Finding Nirvana: Preventing Threats vs Disrupting Business
As Benjamin Franklin once said, “An ounce of prevention is worth a pound of cure.” As Enterprises continue to build out and reinforce their IT security strategy, a keen eye is being put toward “preventative” solutions. With the rise in insider threats and compromised credentials, this is no surprise.
However, as security professionals dig in further, they can’t help but have concerns about the risk and possible inconvenience that prevention solutions can introduce. For example: how can a system actively enable security, without harming the organization’s continuous operations? Suppose that the system is highly confident that an activity is carried out illegitimately. The probability of error is low. However, what is the risk of blocking that action in the small chance of error?
At best? An employee becomes annoyed when they can’t perform a task which is part of his job.
At worst? The CEO can’t access their mailbox to write a crucial email at 4 AM, or an IT admin can’t run a crucial maintenance script because it traverses the entire network.
For security teams, achieving the two goals of enabling security (preventing threats) and keeping the business process from being disrupted is nirvana. The challenge is much lacking the security resources or tools to be able to achieve them both and finding the balance is tricky.
I believe in the importance of guarding the network actively, but there are more delicate approaches of doing it that can get organizations closer to nirvana.
One basic approach is using multi-factor authentication (MFA). When a system detects a suspicious event in the traffic, it does not have to decide to allow or block it. Instead, it can take the way of extra verification. It can require the user behind the triggering account to provide a second authentication, be it Duo or SMS. This way, in case the suspicious activity is, in fact, legitimate, it will not be blocked – as the user will validate himself using a second factor.
Now suppose the user is in the middle of a batch of unusual activities because he was required to perform an unusual task. In order to avoid prompting the user with MFA over and over again, a grace period will be granted. MFA not only mitigates the risk of blocking a legitimate action – it also allows to set the thresholds for triggering security policies lower, and take the safe road in borderline situations – because the price of error has gone down considerably.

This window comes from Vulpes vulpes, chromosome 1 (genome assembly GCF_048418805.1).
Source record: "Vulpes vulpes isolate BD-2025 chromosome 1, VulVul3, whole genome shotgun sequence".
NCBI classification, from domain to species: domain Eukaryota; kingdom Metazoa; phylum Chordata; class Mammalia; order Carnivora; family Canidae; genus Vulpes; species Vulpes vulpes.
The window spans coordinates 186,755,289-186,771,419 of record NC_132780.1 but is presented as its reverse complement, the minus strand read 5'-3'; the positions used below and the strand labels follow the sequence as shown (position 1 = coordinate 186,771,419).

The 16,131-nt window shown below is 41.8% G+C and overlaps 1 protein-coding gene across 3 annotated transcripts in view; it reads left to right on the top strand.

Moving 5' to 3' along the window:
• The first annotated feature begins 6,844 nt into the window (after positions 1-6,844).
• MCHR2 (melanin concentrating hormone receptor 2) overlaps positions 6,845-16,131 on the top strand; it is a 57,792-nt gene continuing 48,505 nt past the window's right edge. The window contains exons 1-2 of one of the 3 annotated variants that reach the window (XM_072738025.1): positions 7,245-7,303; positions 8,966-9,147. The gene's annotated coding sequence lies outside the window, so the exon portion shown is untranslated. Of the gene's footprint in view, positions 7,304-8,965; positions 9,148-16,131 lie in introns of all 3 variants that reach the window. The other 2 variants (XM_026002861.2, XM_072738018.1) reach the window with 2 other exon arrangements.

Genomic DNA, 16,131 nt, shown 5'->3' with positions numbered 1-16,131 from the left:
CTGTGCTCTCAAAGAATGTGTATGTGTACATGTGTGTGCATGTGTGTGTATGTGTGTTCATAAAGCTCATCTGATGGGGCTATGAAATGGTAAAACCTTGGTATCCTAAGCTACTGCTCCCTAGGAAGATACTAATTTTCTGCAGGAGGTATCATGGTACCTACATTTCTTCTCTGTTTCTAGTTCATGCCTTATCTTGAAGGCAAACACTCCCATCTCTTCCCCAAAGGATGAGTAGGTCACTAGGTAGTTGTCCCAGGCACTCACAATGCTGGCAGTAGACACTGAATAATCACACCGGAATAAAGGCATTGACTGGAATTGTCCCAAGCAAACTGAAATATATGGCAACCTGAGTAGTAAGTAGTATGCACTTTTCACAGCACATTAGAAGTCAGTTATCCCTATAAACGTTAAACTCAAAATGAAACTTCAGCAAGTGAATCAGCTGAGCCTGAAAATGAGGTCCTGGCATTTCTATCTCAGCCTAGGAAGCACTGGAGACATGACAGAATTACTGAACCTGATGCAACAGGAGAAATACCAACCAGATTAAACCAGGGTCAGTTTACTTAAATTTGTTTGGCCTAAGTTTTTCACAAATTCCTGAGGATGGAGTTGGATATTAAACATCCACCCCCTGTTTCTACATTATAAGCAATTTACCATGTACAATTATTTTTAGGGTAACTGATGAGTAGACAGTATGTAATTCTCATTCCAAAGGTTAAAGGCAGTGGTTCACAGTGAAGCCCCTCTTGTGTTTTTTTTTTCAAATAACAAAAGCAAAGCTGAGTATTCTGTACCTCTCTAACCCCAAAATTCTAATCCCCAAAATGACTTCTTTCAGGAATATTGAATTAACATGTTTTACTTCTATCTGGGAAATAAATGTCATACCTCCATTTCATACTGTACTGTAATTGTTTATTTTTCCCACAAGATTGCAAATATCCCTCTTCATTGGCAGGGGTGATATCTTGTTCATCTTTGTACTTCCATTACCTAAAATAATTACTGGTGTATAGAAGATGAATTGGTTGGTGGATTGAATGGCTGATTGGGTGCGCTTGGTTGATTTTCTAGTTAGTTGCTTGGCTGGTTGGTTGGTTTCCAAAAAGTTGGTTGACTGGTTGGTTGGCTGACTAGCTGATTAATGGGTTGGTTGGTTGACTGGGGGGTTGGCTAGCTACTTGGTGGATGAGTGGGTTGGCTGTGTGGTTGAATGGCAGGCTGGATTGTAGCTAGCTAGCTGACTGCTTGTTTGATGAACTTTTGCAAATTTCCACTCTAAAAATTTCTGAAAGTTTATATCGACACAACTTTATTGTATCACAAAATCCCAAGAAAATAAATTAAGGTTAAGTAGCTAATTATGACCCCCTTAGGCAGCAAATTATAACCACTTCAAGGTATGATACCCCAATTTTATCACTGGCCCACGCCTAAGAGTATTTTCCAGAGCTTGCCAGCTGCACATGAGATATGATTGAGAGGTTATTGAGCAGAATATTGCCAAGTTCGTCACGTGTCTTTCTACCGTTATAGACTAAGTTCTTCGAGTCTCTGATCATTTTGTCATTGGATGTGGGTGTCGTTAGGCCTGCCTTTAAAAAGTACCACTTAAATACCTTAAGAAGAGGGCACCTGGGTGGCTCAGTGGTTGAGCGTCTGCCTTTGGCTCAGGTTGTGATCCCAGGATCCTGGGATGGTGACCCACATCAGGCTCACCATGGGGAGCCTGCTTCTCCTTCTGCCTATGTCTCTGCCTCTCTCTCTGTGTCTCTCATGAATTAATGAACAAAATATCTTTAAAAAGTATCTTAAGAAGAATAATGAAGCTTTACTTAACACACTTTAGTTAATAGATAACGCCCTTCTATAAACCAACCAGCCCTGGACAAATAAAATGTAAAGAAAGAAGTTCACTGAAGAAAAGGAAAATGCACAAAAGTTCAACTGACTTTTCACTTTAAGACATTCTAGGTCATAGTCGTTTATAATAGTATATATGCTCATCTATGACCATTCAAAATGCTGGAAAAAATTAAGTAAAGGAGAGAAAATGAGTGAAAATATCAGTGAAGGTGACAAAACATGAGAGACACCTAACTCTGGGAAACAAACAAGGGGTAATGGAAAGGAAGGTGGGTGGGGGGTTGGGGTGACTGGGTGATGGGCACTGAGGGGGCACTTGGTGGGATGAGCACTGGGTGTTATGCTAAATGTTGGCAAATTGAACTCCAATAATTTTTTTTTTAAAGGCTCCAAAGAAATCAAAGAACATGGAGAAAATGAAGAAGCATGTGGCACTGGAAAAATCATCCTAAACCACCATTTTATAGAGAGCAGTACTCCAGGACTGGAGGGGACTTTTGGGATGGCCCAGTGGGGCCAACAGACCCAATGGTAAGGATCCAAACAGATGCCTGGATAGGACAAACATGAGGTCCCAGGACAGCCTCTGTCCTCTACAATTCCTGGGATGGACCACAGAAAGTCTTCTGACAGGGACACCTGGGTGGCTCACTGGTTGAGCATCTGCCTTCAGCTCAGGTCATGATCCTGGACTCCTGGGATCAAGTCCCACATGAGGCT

However, despite its merits, MFA can still be disruptive and get in the way of a legitimate user’s regular workflows. Being professionals in the 21st century, we know that distractions could impact efficiency. Therefore, an organization could look at a looser method of verification.
Another option could be to use MFA to confirm the action separate from the workflow through a notification. In this scenario, suspicious activity is detected, yet the user is allowed to proceed.and an Incident is generated for the security team. At the same time, a notification will be sent to the user via an out-of-band channel (for the sake of the example, let’s say it is a mobile phone). This notification could present the users with the same options as the regular MFA – approve (“it was me”) or reject (“it wasn’t me”). However, the effect is post priori.
In this case, approval received within a set period of time could automatically resolve the Incident, without involving security personnel. A rejection would raise the Incident’s severity to critical. This allows the user to continue with their activity, even though it looked anomalous, without interruption and they confirm their action later at their leisure.
But what happens if the activity really came from a malicious source abusing stolen credentials?
Unfortunately, in this case, the attacker could have been let through. However, because there is still a trigger to the real user to confirm/reject the action (or alternatively, the warning’s time-to-live will pass) when the verification is rejected, the threat severity will be elevated to critical, prompting the security personnel to take immediate action. Furthermore, in this case, we can assume that blocking the account is safe, at least until the investigation is concluded. Doing so will prevent a verified threat from doing any further damage. Grievous as it sounds (and it does), research from studied breaches has found that attackers normally stay in the network for 256 days before leaving/being spotted. It is still likely that they could be caught before they did any real damage.
So, while MFA can have some perceived downsides from a productivity perspective, the flexibility of how it can be used may provide the stepping stone an organization needs to take on more preventive solutions and have more balance in enabling security vs disrupting the business process. And at the same time, it adds more bite to their threat detection strategy.
Posted by Roman Blachman on September 15, 2016 11:41 AM